Kathy Ayen, left, and Sherry Gibson in Prisma’s mobile mammography unit. Ayen and Gibson have worked in the mobile unit for more than two decades. (Photos by Caity Pitvorec)
Prisma Health’s Midlands mobile mammography unit is almost fully booked through 2023.
The mobile unit, which uses the same mammogram technology from hospitals but on wheels, gives women an accessible opportunity to schedule a routine check for cancerous cells. The convenience of it appeals to patients, and bookings always increase toward the end of the year, in part because October is Breast Cancer Awareness Month.
“People typically don’t want to talk about breast cancer until it’s October,” said Evelyn Barella, the director of integrated marketing for the American Cancer Society’s Southeast region. “We should be thinking of breast health year-round, not just in October.”
Kathy Ayen, the mobile mammography coordinator for Prisma, has worked with the motorhome-style service since it began 30 years ago. She said going to various locations in the community helps reach people who otherwise might not get a mammogram.
“When it’s sitting in the parking lot, it’s like, ‘Oh, I could just pop out there, I’m in and out in 30 minutes, and I’m back to my desk,’” Ayen said. “So I really feel like we save lives that way.”
Two mammographers travel across the Midlands in the mobile unit and park in different locations, such as in school and church parking lots. Twice a year they drive as far away as Conway for county government employees.
Sherry Gibson, who has worked with Ayen and the mobile unit for more than 20 years, is a breast cancer survivor herself. Ayen said they like to call themselves “the mobile-ettes.”
Gibson’s experience with breast cancer helped her connect with patients about the processes and treatments that come with the diagnosis.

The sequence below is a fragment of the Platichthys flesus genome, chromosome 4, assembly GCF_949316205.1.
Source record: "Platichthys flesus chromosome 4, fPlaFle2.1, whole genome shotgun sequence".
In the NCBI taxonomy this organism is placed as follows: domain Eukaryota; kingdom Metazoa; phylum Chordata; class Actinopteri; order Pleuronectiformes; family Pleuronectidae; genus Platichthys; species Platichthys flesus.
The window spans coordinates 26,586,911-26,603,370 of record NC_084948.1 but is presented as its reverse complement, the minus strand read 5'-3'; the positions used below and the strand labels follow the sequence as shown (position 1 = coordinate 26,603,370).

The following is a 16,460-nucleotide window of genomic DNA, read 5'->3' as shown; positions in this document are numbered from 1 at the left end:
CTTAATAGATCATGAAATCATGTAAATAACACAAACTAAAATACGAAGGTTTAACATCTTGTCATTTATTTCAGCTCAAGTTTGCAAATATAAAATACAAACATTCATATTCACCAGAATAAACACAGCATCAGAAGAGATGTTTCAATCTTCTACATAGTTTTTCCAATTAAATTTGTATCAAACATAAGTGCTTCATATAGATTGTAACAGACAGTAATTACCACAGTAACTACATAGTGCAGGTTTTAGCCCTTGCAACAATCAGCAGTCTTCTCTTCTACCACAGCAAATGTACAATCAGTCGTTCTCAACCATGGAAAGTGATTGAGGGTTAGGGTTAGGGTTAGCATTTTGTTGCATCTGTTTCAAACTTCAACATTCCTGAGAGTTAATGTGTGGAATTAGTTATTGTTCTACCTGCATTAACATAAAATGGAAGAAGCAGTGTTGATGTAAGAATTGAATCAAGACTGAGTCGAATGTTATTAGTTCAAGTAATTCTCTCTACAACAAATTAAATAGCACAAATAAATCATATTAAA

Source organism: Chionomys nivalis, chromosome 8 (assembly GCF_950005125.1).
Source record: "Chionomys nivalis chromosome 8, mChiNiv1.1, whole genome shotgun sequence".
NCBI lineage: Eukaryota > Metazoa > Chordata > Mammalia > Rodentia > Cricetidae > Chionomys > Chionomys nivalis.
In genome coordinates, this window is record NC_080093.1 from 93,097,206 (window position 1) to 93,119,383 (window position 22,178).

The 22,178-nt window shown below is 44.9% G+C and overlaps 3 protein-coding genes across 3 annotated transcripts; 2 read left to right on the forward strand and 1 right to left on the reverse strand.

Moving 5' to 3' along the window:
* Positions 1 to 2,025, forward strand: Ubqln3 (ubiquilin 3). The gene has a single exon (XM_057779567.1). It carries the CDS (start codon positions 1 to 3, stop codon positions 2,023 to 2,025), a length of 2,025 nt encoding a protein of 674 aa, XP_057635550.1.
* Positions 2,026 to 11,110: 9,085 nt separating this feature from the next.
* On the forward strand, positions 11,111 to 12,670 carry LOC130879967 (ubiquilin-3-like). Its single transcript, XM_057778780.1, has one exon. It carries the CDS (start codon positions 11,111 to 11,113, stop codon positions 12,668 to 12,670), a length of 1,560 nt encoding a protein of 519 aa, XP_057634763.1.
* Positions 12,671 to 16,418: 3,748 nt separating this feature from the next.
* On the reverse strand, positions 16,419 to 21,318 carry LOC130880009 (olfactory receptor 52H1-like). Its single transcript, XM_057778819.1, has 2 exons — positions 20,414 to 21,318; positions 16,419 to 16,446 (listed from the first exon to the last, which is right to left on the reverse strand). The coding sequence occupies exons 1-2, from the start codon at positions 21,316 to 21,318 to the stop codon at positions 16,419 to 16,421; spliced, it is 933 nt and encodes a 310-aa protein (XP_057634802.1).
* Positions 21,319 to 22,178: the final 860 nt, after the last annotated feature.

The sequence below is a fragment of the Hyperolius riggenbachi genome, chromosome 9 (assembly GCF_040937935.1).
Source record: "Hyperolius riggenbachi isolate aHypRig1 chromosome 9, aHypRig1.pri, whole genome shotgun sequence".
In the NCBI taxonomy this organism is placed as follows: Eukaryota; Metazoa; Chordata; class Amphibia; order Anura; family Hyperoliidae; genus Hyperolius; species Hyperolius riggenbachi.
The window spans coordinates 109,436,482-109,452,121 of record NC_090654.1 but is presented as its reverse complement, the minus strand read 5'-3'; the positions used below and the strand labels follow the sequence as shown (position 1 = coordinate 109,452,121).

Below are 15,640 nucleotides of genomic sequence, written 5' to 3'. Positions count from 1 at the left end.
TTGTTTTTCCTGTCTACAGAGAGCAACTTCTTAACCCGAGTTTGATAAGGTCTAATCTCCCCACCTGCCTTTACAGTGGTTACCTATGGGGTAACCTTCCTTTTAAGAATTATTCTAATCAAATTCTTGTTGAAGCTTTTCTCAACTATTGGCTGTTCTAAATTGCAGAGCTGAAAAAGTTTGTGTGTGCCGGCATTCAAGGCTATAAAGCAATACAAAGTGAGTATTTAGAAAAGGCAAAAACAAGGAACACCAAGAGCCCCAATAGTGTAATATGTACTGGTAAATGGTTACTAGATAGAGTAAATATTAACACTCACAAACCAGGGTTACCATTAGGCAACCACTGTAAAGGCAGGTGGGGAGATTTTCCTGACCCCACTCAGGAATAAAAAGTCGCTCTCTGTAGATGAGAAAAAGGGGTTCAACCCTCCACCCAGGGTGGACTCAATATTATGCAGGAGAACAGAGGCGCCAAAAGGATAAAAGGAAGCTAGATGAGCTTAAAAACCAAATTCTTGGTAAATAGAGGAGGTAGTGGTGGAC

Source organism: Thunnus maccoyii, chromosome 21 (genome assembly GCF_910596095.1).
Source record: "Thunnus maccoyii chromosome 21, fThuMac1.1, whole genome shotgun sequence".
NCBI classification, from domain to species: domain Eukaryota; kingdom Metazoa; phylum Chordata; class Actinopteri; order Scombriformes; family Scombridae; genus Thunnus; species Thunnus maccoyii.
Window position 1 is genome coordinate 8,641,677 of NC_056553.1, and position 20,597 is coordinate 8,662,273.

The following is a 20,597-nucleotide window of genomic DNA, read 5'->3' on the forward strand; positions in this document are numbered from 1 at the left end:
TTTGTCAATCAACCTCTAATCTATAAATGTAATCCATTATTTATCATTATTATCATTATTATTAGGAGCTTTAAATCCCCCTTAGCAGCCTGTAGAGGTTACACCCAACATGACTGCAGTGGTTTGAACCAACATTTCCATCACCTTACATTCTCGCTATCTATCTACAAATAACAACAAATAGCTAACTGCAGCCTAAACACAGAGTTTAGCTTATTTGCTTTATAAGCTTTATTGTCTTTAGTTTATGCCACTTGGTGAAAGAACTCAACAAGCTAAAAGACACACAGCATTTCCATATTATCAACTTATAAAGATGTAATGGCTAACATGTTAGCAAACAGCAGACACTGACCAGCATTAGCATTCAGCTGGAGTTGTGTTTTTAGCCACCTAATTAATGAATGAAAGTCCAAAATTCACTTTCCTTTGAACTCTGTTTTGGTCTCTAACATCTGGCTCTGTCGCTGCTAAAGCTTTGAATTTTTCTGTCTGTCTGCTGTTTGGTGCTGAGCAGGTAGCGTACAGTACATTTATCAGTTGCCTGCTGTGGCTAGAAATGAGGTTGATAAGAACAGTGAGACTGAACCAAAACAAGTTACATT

“It’s a good thing to be able to see it from the other side,” Gibson said.
Prisma’s emphasis on breast cancer detection has helped with the mobile unit’s growth and accessibility to the community.
The Midlands’ mobile unit was the first in the state to have three-dimensional mammography, which helps radiologists see and detect cancerous cells in people with more dense breast tissue.
Ayen books the unit’s schedule. There are some openings, but not many, in 2023, she said.
“What you want to do is keep these ladies on track,” Ayen said. “They need to be having their mammograms once a year, so I try to reschedule that account for the next year around that time.”
Sue Whitlock, a nurse who works with women when cancer is detected, has been with Prisma for seven years.
“It’s huge in what (the units) are able to do and what they’re able to provide to the community,” Whitlock said.
Breast cancer is the most common cancer diagnosed in women of all races in South Carolina, according to the state’s Department of Health and Environmental Control.
The women said staying on top of routine check-ups is the best way to remain healthy. Women aged 40 and older can get annual mammograms without a doctor’s note, and women younger than 40 can do so with a referral.
It’s simple, Ayen said.
“It can save your life. She’s living proof, ” she said, gesturing to Gibson.
Prisma Health’s mobile mammography unit parked in front of a Prisma Health building. Women with a scheduled appointment enter the van for their mammograms.
Painted pumpkins sit in front of the steps to Prisma’s mobile mammography unit.
The mammogram machine set up in Prisma’s mobile mammography unit. The machine does three-dimensional scans, which helps radiologists detect cancerous cells in more dense breast tissue.
The display at the exit of Prisma Health’s mobile mammography unit. A patient hand made the “Fight-like-a-girl” sign, employee Kathy Ayen said.